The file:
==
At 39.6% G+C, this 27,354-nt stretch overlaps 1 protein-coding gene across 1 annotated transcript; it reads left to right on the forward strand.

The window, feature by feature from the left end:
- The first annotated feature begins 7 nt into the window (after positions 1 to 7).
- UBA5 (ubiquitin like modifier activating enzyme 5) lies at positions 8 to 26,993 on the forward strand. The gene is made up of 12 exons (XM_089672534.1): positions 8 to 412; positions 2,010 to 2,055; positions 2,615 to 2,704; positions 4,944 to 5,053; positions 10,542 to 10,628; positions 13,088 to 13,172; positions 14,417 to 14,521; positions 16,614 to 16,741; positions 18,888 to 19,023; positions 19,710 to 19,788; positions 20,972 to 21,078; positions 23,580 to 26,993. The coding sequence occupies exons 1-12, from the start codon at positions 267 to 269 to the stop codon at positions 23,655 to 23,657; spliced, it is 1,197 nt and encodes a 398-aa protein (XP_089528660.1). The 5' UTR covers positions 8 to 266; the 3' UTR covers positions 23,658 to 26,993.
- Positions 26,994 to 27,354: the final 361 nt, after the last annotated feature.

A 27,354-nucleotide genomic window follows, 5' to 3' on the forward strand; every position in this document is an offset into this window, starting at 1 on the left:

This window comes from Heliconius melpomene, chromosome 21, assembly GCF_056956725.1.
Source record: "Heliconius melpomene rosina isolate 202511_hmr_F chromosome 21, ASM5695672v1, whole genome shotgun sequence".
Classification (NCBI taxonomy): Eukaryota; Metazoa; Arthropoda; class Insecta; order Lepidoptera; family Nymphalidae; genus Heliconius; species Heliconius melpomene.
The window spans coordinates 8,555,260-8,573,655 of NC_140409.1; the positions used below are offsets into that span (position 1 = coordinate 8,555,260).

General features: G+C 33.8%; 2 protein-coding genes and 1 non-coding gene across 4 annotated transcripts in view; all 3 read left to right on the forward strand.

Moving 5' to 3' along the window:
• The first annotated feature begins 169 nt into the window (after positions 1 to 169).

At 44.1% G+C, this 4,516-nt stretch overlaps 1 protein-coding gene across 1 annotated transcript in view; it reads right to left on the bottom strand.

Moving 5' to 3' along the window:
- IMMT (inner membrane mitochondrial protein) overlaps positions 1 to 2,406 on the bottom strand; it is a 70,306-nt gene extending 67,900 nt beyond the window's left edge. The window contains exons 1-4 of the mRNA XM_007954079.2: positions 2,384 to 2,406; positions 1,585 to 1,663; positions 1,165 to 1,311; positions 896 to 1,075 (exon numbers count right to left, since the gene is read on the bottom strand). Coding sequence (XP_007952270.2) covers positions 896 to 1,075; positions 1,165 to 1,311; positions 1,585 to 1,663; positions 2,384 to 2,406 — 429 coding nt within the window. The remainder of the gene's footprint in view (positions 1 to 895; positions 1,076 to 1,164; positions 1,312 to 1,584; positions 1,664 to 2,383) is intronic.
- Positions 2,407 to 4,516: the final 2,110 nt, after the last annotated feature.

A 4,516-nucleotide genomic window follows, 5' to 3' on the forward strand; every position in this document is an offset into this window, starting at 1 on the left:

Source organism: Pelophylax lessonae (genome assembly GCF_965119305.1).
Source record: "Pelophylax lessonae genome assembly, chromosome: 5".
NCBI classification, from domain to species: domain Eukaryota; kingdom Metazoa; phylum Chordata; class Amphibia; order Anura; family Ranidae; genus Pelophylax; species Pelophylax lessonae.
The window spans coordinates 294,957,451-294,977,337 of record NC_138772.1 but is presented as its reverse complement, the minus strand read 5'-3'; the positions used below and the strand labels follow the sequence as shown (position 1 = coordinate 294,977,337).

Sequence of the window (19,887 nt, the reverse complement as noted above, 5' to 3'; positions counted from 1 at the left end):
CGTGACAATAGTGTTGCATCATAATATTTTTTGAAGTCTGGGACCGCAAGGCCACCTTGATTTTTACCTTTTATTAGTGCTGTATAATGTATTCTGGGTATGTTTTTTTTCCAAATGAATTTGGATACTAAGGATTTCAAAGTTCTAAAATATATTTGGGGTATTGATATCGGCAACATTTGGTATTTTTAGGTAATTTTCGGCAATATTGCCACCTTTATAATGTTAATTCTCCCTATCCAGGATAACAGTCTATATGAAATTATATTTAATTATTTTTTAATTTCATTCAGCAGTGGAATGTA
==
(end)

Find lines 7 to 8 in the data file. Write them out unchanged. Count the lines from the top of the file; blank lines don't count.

This window comes from Heliconius melpomene, chromosome 21, assembly GCF_056956725.1.
Source record: "Heliconius melpomene rosina isolate 202511_hmr_F chromosome 21, ASM5695672v1, whole genome shotgun sequence".